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With 64% of marketers using video as part of their content strategy, those that don’t are in the minority — and according to a recent study by Animoto, they could be losing a quarter of their customers.
Of the study’s 1,051 participants, 1 in 4 admitted to losing interest in brands that don’t use video marketing, and nearly three quarters considered videos that describe services to be important.
Keep mobile in mind
Video makes maximal use of available screen space in a way that even the most mobile-friendly website cannot. There’s no scrolling involved, no distractions, and the experience is fully immersive.
55% of consumers watch at least one video on mobile each week, so make it easy for them: include captions on Facebook videos, and keep things short. Two thirds of consumers prefer videos under 60 seconds long. While longer videos — like interviews, reviews and event coverage — can still have a place in your campaign, they are often difficult to watch on-the-go.
While YouTube is an incredibly valuable marketing tool, video is much more likely to increase conversions when it’s embedded on-site. As with any type of online marketing, the goal is to keep visitors on your website, not send them to a YouTube where they’re likely to get distracted by other people’s content.
Embedding videos on webpages gives a notable SEO boost. Brands that also provide a video transcript will see even bigger effects on their rankings — naturally, the transcript of a video will include relevant keywords, and on a properly optimised landing page, this rich, targeted content will not go unnoticed by Google.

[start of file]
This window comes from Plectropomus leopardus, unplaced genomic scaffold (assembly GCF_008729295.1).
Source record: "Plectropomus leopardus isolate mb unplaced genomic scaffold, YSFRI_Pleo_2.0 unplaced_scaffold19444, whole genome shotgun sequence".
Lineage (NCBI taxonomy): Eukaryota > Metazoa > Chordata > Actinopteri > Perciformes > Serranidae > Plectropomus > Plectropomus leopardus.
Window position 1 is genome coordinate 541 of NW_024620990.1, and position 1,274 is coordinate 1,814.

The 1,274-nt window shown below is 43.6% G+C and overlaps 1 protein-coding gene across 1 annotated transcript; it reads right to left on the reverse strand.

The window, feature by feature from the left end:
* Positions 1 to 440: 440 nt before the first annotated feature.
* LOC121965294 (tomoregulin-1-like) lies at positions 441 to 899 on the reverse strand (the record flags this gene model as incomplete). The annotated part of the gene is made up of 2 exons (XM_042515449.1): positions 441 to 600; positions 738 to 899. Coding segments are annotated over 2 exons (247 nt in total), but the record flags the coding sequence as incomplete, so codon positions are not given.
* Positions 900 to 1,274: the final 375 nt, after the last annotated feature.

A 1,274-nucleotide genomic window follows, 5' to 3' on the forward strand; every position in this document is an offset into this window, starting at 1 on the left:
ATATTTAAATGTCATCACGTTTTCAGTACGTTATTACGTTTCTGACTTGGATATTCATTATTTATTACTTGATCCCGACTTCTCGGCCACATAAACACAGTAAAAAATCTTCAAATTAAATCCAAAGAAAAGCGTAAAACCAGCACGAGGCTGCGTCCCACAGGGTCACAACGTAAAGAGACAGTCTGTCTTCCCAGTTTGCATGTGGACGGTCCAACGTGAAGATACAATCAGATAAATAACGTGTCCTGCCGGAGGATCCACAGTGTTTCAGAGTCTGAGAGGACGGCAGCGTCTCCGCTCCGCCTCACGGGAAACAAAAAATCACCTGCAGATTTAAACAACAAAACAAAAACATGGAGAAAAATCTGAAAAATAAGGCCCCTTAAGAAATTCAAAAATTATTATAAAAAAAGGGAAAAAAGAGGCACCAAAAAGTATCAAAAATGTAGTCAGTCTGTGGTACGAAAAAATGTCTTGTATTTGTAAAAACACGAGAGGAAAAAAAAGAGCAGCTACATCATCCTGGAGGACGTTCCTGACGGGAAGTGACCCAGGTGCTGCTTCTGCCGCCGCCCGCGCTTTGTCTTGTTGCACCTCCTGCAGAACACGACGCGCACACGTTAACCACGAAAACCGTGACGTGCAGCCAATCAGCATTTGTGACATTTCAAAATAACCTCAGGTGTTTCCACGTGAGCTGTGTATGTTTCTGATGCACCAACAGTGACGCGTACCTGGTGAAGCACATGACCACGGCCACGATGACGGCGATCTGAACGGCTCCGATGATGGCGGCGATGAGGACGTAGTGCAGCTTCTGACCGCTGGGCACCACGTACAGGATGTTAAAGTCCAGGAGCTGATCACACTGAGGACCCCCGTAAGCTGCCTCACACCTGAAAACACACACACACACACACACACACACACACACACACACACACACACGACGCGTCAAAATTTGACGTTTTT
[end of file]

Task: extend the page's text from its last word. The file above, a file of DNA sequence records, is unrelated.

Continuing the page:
Consumers are 50% more likely to read an email newsletter when it contains a video. With the number of bland marketing emails that land in our inboxes every day, it’s not surprising that an alternative to text- and image-heavy emails is so refreshing.
MailChimp has recently started supporting the use of emojis in subject lines. Including a movie camera emoji in your subject line is a great way to visually indicate that your email contains a video, without cutting into valuable character space the way using “[VIDEO]” might.
Video can be extremely powerful on social media, too. 84% of consumers said they had liked a company video in their news feed, and nearly half of consumers have shared a brand video on their own profile. Thanks to Facebook’s autoplay feature, marketers have more than just one still to grab their audience’s attention. The first few seconds of a video are the most important, particularly on social media, so making them compelling is key.